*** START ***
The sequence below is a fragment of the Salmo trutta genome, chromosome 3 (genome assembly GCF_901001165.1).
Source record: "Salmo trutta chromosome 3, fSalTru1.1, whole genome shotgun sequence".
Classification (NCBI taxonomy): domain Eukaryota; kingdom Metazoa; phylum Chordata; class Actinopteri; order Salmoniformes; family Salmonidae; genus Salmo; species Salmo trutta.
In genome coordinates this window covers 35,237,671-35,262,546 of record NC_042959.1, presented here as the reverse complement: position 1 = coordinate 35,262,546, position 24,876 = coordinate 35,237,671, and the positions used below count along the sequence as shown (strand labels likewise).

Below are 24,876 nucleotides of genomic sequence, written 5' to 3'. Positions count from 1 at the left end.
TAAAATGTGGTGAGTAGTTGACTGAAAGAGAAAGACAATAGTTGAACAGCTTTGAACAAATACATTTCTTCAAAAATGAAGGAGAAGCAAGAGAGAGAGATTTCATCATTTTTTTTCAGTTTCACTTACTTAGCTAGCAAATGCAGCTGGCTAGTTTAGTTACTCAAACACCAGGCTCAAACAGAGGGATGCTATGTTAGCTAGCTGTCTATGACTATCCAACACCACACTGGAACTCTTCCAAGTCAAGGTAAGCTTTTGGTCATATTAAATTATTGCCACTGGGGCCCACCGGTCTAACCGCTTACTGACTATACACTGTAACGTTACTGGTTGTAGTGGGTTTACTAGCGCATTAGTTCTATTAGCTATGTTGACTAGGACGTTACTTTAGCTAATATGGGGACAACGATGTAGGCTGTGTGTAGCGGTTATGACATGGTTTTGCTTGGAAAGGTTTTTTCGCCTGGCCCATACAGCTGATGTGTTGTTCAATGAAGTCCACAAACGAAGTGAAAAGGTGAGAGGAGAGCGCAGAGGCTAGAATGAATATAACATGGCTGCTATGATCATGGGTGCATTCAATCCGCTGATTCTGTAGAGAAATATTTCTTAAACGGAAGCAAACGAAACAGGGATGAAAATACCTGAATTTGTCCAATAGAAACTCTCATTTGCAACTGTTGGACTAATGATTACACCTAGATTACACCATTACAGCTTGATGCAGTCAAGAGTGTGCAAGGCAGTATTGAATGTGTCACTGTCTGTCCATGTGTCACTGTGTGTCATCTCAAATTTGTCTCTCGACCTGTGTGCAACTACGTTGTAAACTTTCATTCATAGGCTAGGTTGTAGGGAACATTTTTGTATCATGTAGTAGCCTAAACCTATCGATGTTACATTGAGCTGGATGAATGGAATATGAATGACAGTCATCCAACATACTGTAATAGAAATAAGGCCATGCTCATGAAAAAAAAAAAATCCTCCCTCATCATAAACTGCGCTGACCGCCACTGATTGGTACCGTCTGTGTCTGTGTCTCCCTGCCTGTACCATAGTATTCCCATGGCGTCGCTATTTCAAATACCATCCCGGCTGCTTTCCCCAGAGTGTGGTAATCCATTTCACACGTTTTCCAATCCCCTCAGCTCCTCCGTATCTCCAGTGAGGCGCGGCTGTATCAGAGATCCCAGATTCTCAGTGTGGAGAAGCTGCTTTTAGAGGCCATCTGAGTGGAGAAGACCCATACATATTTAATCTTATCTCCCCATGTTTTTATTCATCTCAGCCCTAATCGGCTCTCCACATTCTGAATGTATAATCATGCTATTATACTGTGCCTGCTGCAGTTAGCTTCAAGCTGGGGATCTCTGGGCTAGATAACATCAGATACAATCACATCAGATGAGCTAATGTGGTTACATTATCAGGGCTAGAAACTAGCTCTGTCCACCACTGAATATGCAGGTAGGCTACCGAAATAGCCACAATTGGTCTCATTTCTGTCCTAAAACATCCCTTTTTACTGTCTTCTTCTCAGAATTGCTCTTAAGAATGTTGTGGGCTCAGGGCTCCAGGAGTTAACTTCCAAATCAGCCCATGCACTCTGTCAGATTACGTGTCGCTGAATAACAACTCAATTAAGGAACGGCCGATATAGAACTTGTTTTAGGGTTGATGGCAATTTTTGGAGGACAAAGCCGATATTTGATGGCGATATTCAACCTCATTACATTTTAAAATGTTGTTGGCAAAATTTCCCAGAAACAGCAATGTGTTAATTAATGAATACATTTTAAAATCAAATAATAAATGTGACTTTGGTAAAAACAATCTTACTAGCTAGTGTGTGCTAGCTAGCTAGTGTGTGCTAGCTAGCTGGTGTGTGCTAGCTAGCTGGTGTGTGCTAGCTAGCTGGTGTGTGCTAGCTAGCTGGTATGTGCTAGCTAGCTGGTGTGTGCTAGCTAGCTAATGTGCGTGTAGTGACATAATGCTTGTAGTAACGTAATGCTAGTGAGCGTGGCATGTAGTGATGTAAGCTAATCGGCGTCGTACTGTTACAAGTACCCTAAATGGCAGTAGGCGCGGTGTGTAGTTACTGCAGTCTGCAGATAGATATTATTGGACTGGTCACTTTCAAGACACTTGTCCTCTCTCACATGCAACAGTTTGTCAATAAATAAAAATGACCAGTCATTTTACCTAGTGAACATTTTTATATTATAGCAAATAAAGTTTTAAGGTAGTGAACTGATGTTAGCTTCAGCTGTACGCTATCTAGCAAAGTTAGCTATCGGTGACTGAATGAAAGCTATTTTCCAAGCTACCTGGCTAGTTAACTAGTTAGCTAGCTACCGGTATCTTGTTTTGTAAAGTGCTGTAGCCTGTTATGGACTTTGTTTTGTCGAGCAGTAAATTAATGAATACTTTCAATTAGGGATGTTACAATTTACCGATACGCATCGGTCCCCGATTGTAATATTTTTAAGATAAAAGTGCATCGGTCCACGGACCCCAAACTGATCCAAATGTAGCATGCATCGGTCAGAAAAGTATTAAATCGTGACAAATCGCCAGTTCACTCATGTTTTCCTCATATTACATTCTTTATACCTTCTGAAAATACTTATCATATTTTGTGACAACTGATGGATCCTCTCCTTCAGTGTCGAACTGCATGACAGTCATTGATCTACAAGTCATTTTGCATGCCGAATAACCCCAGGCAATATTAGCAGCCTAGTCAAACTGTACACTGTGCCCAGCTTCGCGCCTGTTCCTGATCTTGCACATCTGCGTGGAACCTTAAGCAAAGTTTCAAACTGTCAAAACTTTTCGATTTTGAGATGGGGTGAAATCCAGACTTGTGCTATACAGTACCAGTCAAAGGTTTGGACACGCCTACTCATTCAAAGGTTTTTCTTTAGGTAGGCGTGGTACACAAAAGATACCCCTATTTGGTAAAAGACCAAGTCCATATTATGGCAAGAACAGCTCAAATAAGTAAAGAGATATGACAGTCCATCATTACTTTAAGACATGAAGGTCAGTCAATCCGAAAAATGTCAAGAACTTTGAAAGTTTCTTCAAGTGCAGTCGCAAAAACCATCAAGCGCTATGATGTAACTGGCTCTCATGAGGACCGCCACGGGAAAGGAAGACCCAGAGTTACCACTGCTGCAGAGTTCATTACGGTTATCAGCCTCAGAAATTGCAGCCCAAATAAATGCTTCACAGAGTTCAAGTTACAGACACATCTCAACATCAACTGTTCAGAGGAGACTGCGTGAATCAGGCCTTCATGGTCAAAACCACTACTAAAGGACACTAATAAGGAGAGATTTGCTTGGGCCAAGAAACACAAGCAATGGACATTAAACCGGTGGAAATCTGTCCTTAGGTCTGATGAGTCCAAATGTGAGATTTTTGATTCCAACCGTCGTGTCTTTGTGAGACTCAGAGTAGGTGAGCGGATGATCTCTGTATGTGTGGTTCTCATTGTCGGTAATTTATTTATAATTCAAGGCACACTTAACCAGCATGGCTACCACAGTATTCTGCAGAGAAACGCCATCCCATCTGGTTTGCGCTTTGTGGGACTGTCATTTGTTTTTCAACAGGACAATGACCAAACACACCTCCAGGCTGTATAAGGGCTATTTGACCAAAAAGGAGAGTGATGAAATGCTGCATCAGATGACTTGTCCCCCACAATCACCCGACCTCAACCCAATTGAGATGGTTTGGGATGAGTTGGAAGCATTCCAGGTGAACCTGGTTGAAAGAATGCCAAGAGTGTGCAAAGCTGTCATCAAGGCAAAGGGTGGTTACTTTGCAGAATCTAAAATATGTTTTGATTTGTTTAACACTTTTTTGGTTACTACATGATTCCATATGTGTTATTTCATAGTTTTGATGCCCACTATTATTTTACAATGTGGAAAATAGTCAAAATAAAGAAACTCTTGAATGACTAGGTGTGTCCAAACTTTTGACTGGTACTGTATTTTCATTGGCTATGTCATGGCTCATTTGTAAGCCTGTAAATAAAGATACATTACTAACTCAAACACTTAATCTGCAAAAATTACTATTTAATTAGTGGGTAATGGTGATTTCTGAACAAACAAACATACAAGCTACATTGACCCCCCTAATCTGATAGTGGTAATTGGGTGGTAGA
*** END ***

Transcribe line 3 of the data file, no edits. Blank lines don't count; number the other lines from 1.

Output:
Classification (NCBI taxonomy): domain Eukaryota; kingdom Metazoa; phylum Chordata; class Actinopteri; order Salmoniformes; family Salmonidae; genus Salmo; species Salmo trutta.